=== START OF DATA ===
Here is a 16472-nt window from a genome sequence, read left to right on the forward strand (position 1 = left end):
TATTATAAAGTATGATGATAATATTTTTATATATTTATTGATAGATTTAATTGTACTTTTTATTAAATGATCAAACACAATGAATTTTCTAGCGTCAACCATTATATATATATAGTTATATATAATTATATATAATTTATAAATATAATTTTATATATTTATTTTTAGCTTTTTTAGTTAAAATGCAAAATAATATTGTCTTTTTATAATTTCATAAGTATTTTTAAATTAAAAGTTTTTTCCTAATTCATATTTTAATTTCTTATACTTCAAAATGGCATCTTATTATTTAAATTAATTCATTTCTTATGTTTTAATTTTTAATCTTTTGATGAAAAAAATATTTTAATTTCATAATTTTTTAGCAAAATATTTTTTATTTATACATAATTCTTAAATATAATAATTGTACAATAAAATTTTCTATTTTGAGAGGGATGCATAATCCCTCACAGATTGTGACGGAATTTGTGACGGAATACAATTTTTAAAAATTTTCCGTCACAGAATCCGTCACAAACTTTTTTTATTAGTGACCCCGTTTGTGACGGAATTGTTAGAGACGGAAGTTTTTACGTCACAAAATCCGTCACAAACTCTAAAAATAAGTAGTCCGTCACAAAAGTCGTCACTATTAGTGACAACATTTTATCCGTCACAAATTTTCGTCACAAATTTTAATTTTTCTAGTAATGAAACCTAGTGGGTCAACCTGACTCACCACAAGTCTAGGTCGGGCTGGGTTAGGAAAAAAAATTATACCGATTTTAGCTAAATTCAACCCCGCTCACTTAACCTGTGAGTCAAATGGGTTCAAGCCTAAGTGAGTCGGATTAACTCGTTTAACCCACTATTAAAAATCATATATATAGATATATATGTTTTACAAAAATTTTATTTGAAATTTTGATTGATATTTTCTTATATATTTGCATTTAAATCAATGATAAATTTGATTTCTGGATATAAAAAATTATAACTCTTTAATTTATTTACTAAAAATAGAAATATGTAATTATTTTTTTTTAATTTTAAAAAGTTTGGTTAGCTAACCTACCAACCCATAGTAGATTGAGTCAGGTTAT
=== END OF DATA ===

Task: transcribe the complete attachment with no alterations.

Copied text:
Here is a 16472-nt window from a genome sequence, read left to right on the forward strand (position 1 = left end):
TATTATAAAGTATGATGATAATATTTTTATATATTTATTGATAGATTTAATTGTACTTTTTATTAAATGATCAAACACAATGAATTTTCTAGCGTCAACCATTATATATATATAGTTATATATAATTATATATAATTTATAAATATAATTTTATATATTTATTTTTAGCTTTTTTAGTTAAAATGCAAAATAATATTGTCTTTTTATAATTTCATAAGTATTTTTAAATTAAAAGTTTTTTCCTAATTCATATTTTAATTTCTTATACTTCAAAATGGCATCTTATTATTTAAATTAATTCATTTCTTATGTTTTAATTTTTAATCTTTTGATGAAAAAAATATTTTAATTTCATAATTTTTTAGCAAAATATTTTTTATTTATACATAATTCTTAAATATAATAATTGTACAATAAAATTTTCTATTTTGAGAGGGATGCATAATCCCTCACAGATTGTGACGGAATTTGTGACGGAATACAATTTTTAAAAATTTTCCGTCACAGAATCCGTCACAAACTTTTTTTATTAGTGACCCCGTTTGTGACGGAATTGTTAGAGACGGAAGTTTTTACGTCACAAAATCCGTCACAAACTCTAAAAATAAGTAGTCCGTCACAAAAGTCGTCACTATTAGTGACAACATTTTATCCGTCACAAATTTTCGTCACAAATTTTAATTTTTCTAGTAATGAAACCTAGTGGGTCAACCTGACTCACCACAAGTCTAGGTCGGGCTGGGTTAGGAAAAAAAATTATACCGATTTTAGCTAAATTCAACCCCGCTCACTTAACCTGTGAGTCAAATGGGTTCAAGCCTAAGTGAGTCGGATTAACTCGTTTAACCCACTATTAAAAATCATATATATAGATATATATGTTTTACAAAAATTTTATTTGAAATTTTGATTGATATTTTCTTATATATTTGCATTTAAATCAATGATAAATTTGATTTCTGGATATAAAAAATTATAACTCTTTAATTTATTTACTAAAAATAGAAATATGTAATTATTTTTTTTTAATTTTAAAAAGTTTGGTTAGCTAACCTACCAACCCATAGTAGATTGAGTCAGGTTAT